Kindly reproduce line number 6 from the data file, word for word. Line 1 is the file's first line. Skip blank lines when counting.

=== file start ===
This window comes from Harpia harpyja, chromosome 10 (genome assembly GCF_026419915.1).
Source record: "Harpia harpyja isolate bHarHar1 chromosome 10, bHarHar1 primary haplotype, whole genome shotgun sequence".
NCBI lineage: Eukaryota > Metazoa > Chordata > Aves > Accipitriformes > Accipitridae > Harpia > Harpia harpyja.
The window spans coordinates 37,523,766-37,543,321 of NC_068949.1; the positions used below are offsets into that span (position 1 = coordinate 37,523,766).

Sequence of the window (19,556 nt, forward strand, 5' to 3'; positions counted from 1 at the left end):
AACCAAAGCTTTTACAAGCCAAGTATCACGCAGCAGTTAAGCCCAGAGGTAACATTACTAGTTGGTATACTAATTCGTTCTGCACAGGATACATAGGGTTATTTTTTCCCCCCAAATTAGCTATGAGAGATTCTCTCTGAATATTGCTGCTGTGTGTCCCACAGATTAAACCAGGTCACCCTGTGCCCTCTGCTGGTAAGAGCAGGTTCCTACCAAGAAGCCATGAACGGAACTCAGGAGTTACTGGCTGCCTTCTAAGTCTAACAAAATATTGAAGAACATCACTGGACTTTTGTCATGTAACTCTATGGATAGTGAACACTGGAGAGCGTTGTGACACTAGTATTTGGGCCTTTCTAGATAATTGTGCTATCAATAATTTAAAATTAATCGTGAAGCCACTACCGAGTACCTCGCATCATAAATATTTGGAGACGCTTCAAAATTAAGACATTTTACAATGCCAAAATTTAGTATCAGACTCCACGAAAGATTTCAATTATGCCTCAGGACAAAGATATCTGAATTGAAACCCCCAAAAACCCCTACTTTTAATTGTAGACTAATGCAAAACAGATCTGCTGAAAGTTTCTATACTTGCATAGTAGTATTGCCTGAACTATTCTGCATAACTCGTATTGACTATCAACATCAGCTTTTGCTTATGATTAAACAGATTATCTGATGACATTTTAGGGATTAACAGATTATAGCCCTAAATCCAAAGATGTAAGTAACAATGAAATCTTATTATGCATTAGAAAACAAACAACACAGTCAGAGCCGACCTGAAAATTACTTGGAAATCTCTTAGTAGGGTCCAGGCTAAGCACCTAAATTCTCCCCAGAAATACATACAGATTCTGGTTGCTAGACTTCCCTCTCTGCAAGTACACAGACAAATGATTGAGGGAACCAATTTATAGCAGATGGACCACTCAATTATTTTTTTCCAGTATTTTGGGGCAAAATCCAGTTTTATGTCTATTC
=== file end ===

AACCAAAGCTTTTACAAGCCAAGTATCACGCAGCAGTTAAGCCCAGAGGTAACATTACTAGTTGGTATACTAATTCGTTCTGCACAGGATACATAGGGTTATTTTTTCCCCCCAAATTAGCTATGAGAGATTCTCTCTGAATATTGCTGCTGTGTGTCCCACAGATTAAACCAGGTCACCCTGTGCCCTCTGCTGGTAAGAGCAGGTTCCTACCAAGAAGCCATGAACGGAACTCAGGAGTTACTGGCTGCCTTCTAAGTCTAACAAAATATTGAAGAACATCACTGGACTTTTGTCATGTAACTCTATGGATAGTGAACACTGGAGAGCGTTGTGACACTAGTATTTGGGCCTTTCTAGATAATTGTGCTATCAATAATTTAAAATTAATCGTGAAGCCACTACCGAGTACCTCGCATCATAAATATTTGGAGACGCTTCAAAATTAAGACATTTTACAATGCCAAAATTTAGTATCAGACTCCACGAAAGATTTCAATTATGCCTCAGGACAAAGATATCTGAATTGAAACCCCCAAAAACCCCTACTTTTAATTGTAGACTAATGCAAAACAGATCTGCTGAAAGTTTCTATACTTGCATAGTAGTATTGCCTGAACTATTCTGCATAACTCGTATTGACTATCAACATCAGCTTTTGCTTATGATTAAACAGATTATCTGATGACATTTTAGGGATTAACAGATTATAGCCCTAAATCCAAAGATGTAAGTAACAATGAAATCTTATTATGCATTAGAAAACAAACAACACAGTCAGAGCCGACCTGAAAATTACTTGGAAATCTCTTAGTAGGGTCCAGGCTAAGCACCTAAATTCTCCCCAGAAATACATACAGATTCTGGTTGCTAGACTTCCCTCTCTGCAAGTACACAGACAAATGATTGAGGGAACCAATTTATAGCAGATGGACCACTCAATTATTTTTTTCCAGTATTTTGGGGCAAAATCCAGTTTTATGTCTATTC